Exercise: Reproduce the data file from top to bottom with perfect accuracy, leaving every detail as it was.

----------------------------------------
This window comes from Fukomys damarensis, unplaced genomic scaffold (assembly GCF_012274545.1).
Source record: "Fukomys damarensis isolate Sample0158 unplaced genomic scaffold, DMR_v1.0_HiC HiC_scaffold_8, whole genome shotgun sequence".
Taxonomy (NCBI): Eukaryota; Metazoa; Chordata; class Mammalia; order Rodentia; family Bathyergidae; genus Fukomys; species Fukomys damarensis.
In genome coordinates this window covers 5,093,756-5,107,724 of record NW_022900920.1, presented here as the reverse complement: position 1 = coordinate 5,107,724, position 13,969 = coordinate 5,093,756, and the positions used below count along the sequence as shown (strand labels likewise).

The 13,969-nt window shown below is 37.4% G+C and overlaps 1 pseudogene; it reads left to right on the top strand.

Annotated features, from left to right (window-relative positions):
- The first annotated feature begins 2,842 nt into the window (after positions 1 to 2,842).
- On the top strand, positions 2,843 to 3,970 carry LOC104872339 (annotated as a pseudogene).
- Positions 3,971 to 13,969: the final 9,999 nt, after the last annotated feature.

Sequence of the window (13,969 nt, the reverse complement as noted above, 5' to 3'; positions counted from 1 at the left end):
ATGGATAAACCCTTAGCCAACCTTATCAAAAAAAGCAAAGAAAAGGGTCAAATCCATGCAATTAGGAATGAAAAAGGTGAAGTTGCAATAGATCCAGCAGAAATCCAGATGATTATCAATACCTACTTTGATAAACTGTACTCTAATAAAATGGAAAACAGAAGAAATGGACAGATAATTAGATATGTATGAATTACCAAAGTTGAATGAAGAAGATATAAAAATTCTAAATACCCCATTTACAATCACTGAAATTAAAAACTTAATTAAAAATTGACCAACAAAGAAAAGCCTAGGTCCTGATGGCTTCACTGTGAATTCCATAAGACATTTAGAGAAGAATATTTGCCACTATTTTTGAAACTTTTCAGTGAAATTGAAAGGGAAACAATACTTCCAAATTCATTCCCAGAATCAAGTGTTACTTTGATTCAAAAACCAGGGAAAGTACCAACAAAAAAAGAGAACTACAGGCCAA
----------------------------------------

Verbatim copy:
This window comes from Fukomys damarensis, unplaced genomic scaffold (assembly GCF_012274545.1).
Source record: "Fukomys damarensis isolate Sample0158 unplaced genomic scaffold, DMR_v1.0_HiC HiC_scaffold_8, whole genome shotgun sequence".
Taxonomy (NCBI): Eukaryota; Metazoa; Chordata; class Mammalia; order Rodentia; family Bathyergidae; genus Fukomys; species Fukomys damarensis.
In genome coordinates this window covers 5,093,756-5,107,724 of record NW_022900920.1, presented here as the reverse complement: position 1 = coordinate 5,107,724, position 13,969 = coordinate 5,093,756, and the positions used below count along the sequence as shown (strand labels likewise).

The 13,969-nt window shown below is 37.4% G+C and overlaps 1 pseudogene; it reads left to right on the top strand.

Annotated features, from left to right (window-relative positions):
- The first annotated feature begins 2,842 nt into the window (after positions 1 to 2,842).
- On the top strand, positions 2,843 to 3,970 carry LOC104872339 (annotated as a pseudogene).
- Positions 3,971 to 13,969: the final 9,999 nt, after the last annotated feature.

Sequence of the window (13,969 nt, the reverse complement as noted above, 5' to 3'; positions counted from 1 at the left end):
ATGGATAAACCCTTAGCCAACCTTATCAAAAAAAGCAAAGAAAAGGGTCAAATCCATGCAATTAGGAATGAAAAAGGTGAAGTTGCAATAGATCCAGCAGAAATCCAGATGATTATCAATACCTACTTTGATAAACTGTACTCTAATAAAATGGAAAACAGAAGAAATGGACAGATAATTAGATATGTATGAATTACCAAAGTTGAATGAAGAAGATATAAAAATTCTAAATACCCCATTTACAATCACTGAAATTAAAAACTTAATTAAAAATTGACCAACAAAGAAAAGCCTAGGTCCTGATGGCTTCACTGTGAATTCCATAAGACATTTAGAGAAGAATATTTGCCACTATTTTTGAAACTTTTCAGTGAAATTGAAAGGGAAACAATACTTCCAAATTCATTCCCAGAATCAAGTGTTACTTTGATTCAAAAACCAGGGAAAGTACCAACAAAAAAAGAGAACTACAGGCCAA